Supreme Court on Monday dismissed a PIL seeking compensation for people who had allegedly died due to various reasons during the demonetisation period. Since the demonetisation drive was announced by Prime Minister Narendra Modi on November 8, many PILs were filed in the apex court questioning the government’s rationale and modus operandi behind the implementation of the drive as it was not based on the grounds of public interest.
Family of Siya Ram who died while standing in a bank queue in Uttar Pradesh had filed a plea which was heard by the Supreme Court recently. The plea was again seeking compensation for his death. Siya Ram was 70-years old and a daily wager by profession. He died due to brain haemorrhage while standing in a bank queue on November 17. Kanhaiya Lal, Ram’s son filed a petition which stated that his father was standing in a queue for three days to exchange his currency.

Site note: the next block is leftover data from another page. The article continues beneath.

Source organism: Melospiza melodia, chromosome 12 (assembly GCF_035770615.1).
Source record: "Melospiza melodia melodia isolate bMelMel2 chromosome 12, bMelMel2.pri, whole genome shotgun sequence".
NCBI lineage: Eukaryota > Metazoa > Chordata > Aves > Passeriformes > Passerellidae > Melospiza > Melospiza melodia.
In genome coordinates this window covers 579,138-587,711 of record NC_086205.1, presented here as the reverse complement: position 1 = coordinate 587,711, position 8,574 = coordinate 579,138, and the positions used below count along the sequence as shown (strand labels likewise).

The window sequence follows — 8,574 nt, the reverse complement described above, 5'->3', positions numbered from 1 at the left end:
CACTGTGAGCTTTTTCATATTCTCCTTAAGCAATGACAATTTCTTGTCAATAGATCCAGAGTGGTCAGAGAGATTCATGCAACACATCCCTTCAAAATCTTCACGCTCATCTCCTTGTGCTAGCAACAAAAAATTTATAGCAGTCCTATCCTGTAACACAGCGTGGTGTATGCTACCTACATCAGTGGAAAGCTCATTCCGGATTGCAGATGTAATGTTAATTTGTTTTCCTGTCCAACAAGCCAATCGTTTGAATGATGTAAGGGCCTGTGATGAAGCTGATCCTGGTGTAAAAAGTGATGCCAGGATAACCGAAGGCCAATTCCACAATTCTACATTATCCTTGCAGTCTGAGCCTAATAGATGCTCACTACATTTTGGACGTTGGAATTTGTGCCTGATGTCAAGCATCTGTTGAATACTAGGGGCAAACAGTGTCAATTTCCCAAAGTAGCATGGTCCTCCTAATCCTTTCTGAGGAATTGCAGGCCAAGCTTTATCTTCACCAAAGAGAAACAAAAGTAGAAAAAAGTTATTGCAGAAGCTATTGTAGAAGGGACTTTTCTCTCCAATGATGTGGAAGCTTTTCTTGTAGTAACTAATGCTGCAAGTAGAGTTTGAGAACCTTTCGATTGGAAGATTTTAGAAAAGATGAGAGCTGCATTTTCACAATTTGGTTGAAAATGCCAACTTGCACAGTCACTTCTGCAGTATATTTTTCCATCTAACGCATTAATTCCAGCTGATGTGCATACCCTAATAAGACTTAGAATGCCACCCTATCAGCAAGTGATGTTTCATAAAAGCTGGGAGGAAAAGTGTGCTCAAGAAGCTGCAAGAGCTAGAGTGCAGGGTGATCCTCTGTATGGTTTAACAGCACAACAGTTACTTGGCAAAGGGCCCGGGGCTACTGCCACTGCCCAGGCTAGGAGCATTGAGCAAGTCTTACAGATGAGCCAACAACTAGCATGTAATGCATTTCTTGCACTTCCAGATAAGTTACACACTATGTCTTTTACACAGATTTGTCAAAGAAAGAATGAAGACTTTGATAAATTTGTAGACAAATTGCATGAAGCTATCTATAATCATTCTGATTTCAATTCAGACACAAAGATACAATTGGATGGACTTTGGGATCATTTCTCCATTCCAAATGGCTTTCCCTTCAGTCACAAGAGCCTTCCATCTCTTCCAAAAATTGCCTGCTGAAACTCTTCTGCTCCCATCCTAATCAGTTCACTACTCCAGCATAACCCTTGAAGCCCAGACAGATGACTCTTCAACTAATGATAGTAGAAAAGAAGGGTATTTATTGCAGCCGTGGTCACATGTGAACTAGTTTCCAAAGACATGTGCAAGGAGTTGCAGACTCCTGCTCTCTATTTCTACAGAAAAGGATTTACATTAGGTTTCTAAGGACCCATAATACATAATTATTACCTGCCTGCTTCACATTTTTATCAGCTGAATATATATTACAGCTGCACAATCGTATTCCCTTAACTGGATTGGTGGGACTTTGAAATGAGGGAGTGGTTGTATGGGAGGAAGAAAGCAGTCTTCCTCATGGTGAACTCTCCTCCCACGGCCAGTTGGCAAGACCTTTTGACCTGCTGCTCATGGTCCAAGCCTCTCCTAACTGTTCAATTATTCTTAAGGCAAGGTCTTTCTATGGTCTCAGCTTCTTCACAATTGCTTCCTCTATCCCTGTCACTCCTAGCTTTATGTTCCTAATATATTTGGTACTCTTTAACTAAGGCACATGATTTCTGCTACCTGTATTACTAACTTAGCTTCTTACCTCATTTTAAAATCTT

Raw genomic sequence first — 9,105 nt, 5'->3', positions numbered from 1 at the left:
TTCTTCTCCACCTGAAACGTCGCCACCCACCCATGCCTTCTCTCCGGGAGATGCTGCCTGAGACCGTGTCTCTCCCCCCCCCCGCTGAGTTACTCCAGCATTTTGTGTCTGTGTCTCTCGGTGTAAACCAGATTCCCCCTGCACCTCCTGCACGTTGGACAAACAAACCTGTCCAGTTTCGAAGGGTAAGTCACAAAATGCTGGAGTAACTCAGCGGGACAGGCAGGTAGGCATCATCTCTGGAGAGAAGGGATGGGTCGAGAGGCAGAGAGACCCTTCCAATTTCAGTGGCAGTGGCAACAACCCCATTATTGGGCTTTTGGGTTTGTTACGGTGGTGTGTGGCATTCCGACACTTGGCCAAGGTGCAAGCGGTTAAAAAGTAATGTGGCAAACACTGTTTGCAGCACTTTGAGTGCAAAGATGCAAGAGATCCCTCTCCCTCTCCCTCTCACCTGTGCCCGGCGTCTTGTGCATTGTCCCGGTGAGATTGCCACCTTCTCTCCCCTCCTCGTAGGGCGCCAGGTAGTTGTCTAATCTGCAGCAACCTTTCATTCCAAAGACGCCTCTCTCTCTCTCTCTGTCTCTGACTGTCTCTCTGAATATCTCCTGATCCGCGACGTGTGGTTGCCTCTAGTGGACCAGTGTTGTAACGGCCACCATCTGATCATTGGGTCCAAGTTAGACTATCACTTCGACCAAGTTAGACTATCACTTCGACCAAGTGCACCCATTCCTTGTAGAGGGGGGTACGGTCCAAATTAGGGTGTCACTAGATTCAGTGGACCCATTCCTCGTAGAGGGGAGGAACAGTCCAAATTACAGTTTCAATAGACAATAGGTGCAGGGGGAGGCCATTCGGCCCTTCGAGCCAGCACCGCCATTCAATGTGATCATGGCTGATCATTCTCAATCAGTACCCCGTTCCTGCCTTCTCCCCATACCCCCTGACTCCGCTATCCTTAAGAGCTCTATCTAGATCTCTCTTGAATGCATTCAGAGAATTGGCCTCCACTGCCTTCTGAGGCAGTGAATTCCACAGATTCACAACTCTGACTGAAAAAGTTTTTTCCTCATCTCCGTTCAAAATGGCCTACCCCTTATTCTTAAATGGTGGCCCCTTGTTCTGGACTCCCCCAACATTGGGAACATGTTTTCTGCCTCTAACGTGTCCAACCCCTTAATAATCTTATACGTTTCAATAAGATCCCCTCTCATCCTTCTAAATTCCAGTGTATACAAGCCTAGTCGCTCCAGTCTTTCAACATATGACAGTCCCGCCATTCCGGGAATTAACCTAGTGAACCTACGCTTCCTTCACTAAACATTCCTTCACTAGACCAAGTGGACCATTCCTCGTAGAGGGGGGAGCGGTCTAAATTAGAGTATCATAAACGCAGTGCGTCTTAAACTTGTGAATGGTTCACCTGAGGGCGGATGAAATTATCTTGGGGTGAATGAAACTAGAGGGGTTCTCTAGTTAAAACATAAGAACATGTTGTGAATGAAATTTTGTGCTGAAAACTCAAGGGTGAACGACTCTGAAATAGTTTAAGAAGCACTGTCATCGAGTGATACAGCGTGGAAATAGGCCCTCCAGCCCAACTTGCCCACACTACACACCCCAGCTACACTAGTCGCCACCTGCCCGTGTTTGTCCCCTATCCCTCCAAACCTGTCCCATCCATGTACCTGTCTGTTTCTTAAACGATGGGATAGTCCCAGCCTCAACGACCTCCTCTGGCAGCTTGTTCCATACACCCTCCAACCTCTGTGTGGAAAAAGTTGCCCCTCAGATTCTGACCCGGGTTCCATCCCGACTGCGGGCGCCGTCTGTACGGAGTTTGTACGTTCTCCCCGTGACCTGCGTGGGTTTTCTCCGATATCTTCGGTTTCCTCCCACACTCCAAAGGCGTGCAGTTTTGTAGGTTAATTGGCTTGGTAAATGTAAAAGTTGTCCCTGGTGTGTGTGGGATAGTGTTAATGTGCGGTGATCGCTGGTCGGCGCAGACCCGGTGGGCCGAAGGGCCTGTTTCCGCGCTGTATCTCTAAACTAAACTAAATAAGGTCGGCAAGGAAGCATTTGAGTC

Lal’s petition also stated that 40 ATMs in the city of five lakh residents are not even dispensing cash regularly. Over 50 people had reportedly lost their lives in incidents related to demonetisation, most being cases concerned with the serpentine ATM queues and lack of cash in banks.
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But it was not the first time that demonetisation was challenged in the apex court. In 1996, Demonetisation Acr 1978 was challenged a 5-judge bench upheld the act. It was the Jayantilal Ratanchand Shah vs Reserve Bank of India (RBI) and others’ case. According to the plentiff the Demonetisation Act 1978 was violating Ratanchand Shah’s fundamental rights as stated in Articles 19 (1) (f) and 31 of the Constitution and demonetisation was not done on the grounds of public interest.
When the Rs 500 and Rs 1000 notes were scrapped by the NDA government. Many had to stand in queues outside ATMs which were not dispensing much cash till a long time after the drive was announced. Opposition leaders joined hands to protest against the move. There were several disruptions in the Winter Session of the Parliament over the issue.